November 01st, 2008 | Xinhua China adopts flexible monetary policy to boost economy, cope with crisis
China’s decision to cut interest rates on Thursday is part of its flexible monetary policy to cope with the world financial crisis and boost domestic economy, a central bank spokesman said on Friday.
Li Chao, spokesman of the People’s Bank of China (PBOC) explained the government’s cut in interest rates for the second time in one month.
On Wednesday, the PBOC announced to cut interest rates by 0.27 percentage points as of Oct. 30 to spur economic growth. The benchmark one-year deposit rate dropped to 3.60 percent from 3.87percent, while the benchmark one-year lending rate fall from 6.93 percent to 6.66 percent.
The previous cut was on Oct. 8, when the PBOC announced a lowering of deposit and lending rates by 0.27 percentage points and decided to cut the reserve-requirement ratio by 0.5 percentage points from Oct. 15.
Li said the move was in response to a spreading and worsening world financial crisis. “The severe crisis was beyond most people’s expectations.”
He said: “China’s economy relies highly on external markets. It is very necessary for the country to adjust economic policy, including monetary policy, in a timely and flexible manner to reduce the negative impact to a minimum.”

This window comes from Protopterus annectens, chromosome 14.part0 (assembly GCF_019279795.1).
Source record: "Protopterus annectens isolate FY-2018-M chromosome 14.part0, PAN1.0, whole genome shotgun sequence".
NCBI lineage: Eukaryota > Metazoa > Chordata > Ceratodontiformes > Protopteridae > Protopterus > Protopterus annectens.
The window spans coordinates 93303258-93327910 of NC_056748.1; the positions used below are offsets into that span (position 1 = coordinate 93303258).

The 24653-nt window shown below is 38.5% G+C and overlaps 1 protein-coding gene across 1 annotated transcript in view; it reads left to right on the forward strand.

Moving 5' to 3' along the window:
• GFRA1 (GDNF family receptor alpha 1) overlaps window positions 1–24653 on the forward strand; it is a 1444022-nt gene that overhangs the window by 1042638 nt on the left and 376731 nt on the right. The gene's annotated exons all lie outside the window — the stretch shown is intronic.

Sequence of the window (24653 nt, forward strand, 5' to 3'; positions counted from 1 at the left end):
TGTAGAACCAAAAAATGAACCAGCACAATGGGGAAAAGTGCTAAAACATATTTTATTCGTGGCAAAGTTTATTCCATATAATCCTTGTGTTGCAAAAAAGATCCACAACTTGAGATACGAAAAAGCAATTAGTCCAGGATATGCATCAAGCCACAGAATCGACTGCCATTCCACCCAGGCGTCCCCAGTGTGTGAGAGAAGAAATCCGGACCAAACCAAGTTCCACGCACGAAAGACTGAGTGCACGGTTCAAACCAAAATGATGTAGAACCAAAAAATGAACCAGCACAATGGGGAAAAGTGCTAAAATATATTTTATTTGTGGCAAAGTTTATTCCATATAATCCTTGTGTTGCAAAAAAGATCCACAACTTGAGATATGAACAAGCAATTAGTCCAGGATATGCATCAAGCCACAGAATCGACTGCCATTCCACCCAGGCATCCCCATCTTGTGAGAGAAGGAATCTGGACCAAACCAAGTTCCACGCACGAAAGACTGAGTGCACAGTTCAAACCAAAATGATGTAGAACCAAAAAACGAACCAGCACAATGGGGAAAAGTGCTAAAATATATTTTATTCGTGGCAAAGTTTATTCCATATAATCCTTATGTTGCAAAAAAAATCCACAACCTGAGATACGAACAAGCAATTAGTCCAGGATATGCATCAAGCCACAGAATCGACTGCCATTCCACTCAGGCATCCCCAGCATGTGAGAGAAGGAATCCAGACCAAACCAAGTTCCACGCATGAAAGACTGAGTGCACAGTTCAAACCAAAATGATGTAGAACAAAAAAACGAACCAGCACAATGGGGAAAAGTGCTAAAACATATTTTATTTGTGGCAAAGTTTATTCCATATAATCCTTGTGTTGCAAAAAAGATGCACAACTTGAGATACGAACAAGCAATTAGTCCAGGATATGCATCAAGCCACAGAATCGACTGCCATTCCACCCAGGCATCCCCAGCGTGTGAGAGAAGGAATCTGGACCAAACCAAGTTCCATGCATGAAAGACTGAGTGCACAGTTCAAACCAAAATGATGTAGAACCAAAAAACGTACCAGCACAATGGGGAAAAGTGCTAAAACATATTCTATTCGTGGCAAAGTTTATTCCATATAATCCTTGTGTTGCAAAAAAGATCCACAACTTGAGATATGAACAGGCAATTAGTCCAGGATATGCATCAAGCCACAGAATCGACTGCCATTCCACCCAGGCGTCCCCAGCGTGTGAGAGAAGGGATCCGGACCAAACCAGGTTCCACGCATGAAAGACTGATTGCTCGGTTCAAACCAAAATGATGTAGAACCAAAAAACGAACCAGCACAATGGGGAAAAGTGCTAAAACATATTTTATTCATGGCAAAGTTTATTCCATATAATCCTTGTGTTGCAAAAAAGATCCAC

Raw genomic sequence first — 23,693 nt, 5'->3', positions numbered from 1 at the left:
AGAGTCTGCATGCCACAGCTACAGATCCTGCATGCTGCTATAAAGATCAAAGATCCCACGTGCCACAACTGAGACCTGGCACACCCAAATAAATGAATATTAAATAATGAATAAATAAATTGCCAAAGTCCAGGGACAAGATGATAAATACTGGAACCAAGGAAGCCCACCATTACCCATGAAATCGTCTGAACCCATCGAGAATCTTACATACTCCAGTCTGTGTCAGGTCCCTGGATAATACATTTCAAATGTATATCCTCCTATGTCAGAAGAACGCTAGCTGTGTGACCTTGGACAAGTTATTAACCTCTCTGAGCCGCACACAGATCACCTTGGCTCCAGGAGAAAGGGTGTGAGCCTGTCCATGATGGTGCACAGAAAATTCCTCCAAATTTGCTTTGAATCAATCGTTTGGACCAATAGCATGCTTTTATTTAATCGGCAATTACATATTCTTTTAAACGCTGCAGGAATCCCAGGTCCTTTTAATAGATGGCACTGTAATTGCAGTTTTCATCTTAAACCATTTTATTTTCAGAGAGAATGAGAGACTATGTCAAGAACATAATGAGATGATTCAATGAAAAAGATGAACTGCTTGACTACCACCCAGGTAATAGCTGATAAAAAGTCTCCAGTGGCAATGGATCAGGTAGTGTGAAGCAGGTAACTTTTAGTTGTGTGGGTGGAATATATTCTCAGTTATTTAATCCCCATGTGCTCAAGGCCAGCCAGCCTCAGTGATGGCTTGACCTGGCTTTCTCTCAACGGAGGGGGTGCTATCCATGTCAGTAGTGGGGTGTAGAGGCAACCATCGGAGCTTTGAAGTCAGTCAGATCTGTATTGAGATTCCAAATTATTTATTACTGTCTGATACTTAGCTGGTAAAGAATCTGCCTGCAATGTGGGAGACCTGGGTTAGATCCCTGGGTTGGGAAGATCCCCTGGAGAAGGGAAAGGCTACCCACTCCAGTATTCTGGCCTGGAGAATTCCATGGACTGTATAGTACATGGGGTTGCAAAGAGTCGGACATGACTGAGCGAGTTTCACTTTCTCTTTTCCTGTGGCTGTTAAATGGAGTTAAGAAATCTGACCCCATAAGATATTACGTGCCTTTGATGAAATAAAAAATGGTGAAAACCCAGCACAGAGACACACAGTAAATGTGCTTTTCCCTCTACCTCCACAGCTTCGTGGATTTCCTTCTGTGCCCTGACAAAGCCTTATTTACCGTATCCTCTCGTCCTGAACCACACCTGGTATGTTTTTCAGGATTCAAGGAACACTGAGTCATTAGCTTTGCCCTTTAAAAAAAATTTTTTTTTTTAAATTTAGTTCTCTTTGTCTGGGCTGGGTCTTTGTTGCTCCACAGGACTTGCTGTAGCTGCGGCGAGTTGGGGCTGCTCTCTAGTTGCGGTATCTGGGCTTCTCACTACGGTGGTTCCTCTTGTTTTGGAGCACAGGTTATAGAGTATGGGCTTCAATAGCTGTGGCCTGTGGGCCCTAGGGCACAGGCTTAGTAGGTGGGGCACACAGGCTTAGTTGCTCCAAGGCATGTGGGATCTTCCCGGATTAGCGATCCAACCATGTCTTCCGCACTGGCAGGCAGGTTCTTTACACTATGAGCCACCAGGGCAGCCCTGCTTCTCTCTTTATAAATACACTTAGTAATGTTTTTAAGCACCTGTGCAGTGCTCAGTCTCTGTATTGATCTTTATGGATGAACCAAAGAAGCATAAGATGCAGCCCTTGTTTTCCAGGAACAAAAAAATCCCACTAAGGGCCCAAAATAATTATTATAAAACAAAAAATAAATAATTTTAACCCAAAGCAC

“Recently, China’s exports have weakened as a result of weak world demand. Domestic export-oriented enterprises, especially those coastal based companies, face difficulties,” he added.
The country’s export value in the first three quarters was 1.07trillion dollars — up 22.3 percent — the growth rate was 4.8 percentage points lower, official figure showed.
“Meanwhile, the nation’s inflation pressure has been eased,” he said, adding the latest interest rate cut aims at maintaining the energy of China’s economic growth.
China’s gross domestic product (GDP) grew to 20.16 trillion yuan (2.96 trillion U.S. dollars) in the first three quarters of this year, up 9.9 percent from the same period of last year. The growth rate was 2.3 percentage points lower than the same period last year.
Consumer price index (CPI), the main gauge of inflation, rose 4.6 percent in September over the same period last year, off from the 12-year high of 8.7 percent in February.
When asked the reason why the government only reduced interest rates and left the reserve-requirement ratio unchanged in the latest move, Li said this is because liquidity of the country’s bank is adequate.
Li said to cope with the international financial crisis and maintain sound and relatively fast national economic growth, the central bank has removed mandatory restriction on the commercial banks’ loan plan.
He said that China has confidence that it can resist the world financial crisis, as the country has great potential in expanding its domestic demand, and the financial system is stable.
He called for cooperation between countries worldwide to cope with the crisis, and to carry out international financial system reform.
Editor: Mu Xuequan